The previous day’s decision to temporarily exclude Russia from the G-8, along with the announcement of new US sanctions against the former Soviet Union had little impact on emerging market investors, as Tuesday’s trading session opened with Russia ETFs continuing to gain momentum.
After a month of outflows, the iShares MSCI Russia Capped Index (ERUS), SPDR S&P Russia (RBL), and Market Vectors Russia (RSX) funds were all trading at least 2 percent higher and on substantial volume, driven by a rally in the country’s massive energy sector that was lead by gas giant Gazprom OAO. Russia’s economy relies heavily on its oil and gas industry, and most Russia-specific funds reflect this with the aforementioned all having at least 40 percent of their holdings in the country’s energy sector, with substantial portions devoted to Gazprom alone.
Tuesday’s results provide further evidence that the much of the heated rhetoric exchanged between the US and Russia over the past month over the latter’s annexation of Crimea, particularly the threat of US sanctions, is more bluster than substance.
Indeed, despite President Vladimir Putin’s move last week to officialize his country’s annexation of a significant portion of its Western neighbor, the 28-member European Union has shown itself less eager than the US on the subject of economic sanctions that would target entire industries rather than individuals thought to have close ties to the Putin “regime.” Thus, even as elected US representatives continue their bi-partisan campaign of threats towards Russia, the annexation of Crimea is now an incontrovertible fact of the on-the-ground variety, about which little can be done without the consent of the Europeans who rely heavily on oil and gas exports from its Eastern neighbor.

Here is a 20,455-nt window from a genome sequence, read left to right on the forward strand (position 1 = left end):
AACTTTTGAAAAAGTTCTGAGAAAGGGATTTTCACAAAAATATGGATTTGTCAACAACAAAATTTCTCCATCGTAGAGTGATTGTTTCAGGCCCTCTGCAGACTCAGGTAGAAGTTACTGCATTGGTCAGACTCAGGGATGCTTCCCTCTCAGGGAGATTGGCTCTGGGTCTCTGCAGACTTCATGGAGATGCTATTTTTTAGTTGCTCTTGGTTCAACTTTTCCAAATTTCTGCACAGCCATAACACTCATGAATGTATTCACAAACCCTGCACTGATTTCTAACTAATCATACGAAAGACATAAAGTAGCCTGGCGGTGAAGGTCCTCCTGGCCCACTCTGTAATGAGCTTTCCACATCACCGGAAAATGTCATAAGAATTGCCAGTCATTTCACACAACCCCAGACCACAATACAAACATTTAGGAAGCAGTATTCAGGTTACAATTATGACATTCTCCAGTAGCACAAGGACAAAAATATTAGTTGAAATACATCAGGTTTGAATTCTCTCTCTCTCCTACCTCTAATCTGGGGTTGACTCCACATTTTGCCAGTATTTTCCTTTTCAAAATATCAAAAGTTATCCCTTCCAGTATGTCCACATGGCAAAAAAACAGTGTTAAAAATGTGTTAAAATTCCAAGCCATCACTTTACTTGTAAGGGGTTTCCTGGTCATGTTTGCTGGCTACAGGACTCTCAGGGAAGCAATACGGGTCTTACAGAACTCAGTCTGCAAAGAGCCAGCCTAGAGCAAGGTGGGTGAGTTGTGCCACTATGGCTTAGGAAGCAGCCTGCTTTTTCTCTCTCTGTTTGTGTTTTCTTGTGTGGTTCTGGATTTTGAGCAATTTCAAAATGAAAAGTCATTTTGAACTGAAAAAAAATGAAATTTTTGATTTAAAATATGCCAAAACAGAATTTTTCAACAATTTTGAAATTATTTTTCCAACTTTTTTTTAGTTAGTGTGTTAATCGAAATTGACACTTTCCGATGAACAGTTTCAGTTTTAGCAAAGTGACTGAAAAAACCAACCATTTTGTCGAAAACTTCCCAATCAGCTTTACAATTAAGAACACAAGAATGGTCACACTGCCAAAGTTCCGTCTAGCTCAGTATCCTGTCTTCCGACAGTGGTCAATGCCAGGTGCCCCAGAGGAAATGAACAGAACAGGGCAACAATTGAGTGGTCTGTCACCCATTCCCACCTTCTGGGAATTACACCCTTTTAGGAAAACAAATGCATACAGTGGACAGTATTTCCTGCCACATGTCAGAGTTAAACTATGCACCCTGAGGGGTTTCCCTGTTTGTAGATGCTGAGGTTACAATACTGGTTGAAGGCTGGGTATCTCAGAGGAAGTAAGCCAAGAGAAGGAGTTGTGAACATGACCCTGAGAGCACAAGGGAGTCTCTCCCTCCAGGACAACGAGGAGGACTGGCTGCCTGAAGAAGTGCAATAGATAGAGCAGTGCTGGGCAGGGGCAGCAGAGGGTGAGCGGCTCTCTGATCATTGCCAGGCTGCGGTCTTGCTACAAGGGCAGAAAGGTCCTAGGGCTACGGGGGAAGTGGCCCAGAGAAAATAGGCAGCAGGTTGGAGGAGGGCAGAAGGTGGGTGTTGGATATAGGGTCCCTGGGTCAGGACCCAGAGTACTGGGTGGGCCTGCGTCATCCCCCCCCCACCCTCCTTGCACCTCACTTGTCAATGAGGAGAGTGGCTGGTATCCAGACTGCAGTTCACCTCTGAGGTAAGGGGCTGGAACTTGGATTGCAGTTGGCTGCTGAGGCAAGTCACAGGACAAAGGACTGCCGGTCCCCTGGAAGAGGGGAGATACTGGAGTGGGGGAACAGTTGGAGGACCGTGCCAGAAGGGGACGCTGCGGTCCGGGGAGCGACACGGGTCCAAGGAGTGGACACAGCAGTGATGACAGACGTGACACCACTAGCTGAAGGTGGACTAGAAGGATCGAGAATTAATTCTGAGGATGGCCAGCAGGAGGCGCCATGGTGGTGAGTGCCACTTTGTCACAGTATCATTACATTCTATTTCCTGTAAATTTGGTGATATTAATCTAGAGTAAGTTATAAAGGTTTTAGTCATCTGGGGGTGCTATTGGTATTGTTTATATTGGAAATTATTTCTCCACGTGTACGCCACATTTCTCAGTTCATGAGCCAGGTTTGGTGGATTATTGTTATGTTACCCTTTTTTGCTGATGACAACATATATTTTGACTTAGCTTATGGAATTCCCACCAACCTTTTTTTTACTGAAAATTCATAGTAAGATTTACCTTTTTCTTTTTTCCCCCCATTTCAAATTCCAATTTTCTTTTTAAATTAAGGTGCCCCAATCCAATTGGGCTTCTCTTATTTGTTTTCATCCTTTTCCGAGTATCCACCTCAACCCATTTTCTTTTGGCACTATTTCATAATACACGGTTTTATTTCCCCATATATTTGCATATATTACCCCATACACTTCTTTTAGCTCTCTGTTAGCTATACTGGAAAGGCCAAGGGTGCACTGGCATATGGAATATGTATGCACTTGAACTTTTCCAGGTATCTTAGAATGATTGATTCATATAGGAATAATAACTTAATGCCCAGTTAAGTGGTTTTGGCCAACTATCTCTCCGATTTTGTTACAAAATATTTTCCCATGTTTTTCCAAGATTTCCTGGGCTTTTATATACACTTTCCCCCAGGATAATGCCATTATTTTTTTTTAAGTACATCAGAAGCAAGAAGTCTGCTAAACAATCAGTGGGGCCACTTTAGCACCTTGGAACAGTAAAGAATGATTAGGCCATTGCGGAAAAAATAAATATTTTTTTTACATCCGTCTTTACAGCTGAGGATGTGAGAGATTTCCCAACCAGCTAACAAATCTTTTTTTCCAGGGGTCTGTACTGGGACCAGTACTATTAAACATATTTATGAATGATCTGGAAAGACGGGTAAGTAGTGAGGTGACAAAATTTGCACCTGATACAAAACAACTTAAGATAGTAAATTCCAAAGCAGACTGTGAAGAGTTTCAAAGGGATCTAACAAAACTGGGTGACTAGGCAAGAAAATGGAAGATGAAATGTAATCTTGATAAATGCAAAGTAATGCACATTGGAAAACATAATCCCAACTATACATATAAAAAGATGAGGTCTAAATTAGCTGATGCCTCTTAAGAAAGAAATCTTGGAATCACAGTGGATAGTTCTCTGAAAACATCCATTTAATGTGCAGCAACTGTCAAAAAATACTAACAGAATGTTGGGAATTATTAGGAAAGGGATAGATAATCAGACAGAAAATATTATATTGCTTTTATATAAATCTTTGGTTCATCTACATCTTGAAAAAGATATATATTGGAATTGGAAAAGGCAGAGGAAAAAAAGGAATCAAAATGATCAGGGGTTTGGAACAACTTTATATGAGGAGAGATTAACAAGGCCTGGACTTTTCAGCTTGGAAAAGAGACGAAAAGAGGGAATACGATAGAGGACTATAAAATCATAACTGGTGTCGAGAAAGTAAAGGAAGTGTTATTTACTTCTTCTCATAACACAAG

But the rally for the Russian energy sector, which had taken a sizeable hit from political events (Gazprom’s stock, for example, had lost about 20 percent of its share price prior to the last few days) also reflects the options available to it. While the loss of westward exports would certainly not be a welcome development for the nation’s oil and gas producers, there is no shortage of options lying east. Just last month, Chinese imports of Russian crude hit record levels, a trend which many expect to continue into the future.
For the time being, at least, all of this appears to be shaping up into an opportune moment for investors, as the low valuations of Russian companies relative to those of other emerging market economies make for a variety of compelling risk plays.
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